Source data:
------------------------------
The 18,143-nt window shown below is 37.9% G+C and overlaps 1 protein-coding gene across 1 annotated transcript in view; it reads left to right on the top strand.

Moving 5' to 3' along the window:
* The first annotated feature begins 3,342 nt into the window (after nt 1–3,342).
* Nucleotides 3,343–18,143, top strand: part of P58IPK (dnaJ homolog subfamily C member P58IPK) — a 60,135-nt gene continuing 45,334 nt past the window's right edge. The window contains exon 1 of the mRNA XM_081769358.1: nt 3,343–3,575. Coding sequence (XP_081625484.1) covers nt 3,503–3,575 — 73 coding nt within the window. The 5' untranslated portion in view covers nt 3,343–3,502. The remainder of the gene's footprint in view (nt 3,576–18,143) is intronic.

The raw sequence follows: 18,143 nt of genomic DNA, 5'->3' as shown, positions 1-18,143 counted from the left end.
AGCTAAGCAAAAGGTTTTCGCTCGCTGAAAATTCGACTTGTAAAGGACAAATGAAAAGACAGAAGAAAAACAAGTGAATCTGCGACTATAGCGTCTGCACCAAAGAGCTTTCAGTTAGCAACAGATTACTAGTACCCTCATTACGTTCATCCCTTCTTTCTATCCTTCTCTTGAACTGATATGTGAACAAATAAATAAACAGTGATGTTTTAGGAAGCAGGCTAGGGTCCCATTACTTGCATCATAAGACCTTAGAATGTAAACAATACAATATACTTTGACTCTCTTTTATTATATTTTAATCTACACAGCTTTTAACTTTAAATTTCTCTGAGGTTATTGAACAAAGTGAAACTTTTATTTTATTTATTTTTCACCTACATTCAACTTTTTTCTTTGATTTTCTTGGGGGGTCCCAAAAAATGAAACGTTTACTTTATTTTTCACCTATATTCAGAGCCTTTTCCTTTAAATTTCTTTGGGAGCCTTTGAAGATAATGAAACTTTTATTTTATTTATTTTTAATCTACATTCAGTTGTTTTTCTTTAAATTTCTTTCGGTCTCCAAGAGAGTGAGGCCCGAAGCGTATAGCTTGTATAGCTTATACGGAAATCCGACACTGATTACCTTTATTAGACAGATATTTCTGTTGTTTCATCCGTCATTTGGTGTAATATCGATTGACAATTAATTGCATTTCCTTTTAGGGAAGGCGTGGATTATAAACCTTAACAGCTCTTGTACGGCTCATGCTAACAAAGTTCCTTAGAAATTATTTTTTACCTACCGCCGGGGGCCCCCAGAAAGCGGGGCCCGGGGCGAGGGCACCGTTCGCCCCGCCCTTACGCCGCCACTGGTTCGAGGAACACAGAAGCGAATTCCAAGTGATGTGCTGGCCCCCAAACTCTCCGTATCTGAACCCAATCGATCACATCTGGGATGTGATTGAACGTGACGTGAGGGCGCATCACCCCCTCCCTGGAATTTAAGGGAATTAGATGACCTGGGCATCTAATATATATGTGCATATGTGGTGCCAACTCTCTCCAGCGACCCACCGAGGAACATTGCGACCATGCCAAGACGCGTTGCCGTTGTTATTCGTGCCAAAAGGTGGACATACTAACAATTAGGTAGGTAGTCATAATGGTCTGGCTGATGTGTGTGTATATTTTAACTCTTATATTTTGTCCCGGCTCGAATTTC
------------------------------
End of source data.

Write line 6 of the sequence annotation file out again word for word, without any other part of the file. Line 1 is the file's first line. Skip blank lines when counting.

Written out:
AGCTAAGCAAAAGGTTTTCGCTCGCTGAAAATTCGACTTGTAAAGGACAAATGAAAAGACAGAAGAAAAACAAGTGAATCTGCGACTATAGCGTCTGCACCAAAGAGCTTTCAGTTAGCAACAGATTACTAGTACCCTCATTACGTTCATCCCTTCTTTCTATCCTTCTCTTGAACTGATATGTGAACAAATAAATAAACAGTGATGTTTTAGGAAGCAGGCTAGGGTCCCATTACTTGCATCATAAGACCTTAGAATGTAAACAATACAATATACTTTGACTCTCTTTTATTATATTTTAATCTACACAGCTTTTAACTTTAAATTTCTCTGAGGTTATTGAACAAAGTGAAACTTTTATTTTATTTATTTTTCACCTACATTCAACTTTTTTCTTTGATTTTCTTGGGGGGTCCCAAAAAATGAAACGTTTACTTTATTTTTCACCTATATTCAGAGCCTTTTCCTTTAAATTTCTTTGGGAGCCTTTGAAGATAATGAAACTTTTATTTTATTTATTTTTAATCTACATTCAGTTGTTTTTCTTTAAATTTCTTTCGGTCTCCAAGAGAGTGAGGCCCGAAGCGTATAGCTTGTATAGCTTATACGGAAATCCGACACTGATTACCTTTATTAGACAGATATTTCTGTTGTTTCATCCGTCATTTGGTGTAATATCGATTGACAATTAATTGCATTTCCTTTTAGGGAAGGCGTGGATTATAAACCTTAACAGCTCTTGTACGGCTCATGCTAACAAAGTTCCTTAGAAATTATTTTTTACCTACCGCCGGGGGCCCCCAGAAAGCGGGGCCCGGGGCGAGGGCACCGTTCGCCCCGCCCTTACGCCGCCACTGGTTCGAGGAACACAGAAGCGAATTCCAAGTGATGTGCTGGCCCCCAAACTCTCCGTATCTGAACCCAATCGATCACATCTGGGATGTGATTGAACGTGACGTGAGGGCGCATCACCCCCTCCCTGGAATTTAAGGGAATTAGATGACCTGGGCATCTAATATATATGTGCATATGTGGTGCCAACTCTCTCCAGCGACCCACCGAGGAACATTGCGACCATGCCAAGACGCGTTGCCGTTGTTATTCGTGCCAAAAGGTGGACATACTAACAATTAGGTAGGTAGTCATAATGGTCTGGCTGATGTGTGTGTATATTTTAACTCTTATATTTTGTCCCGGCTCGAATTTC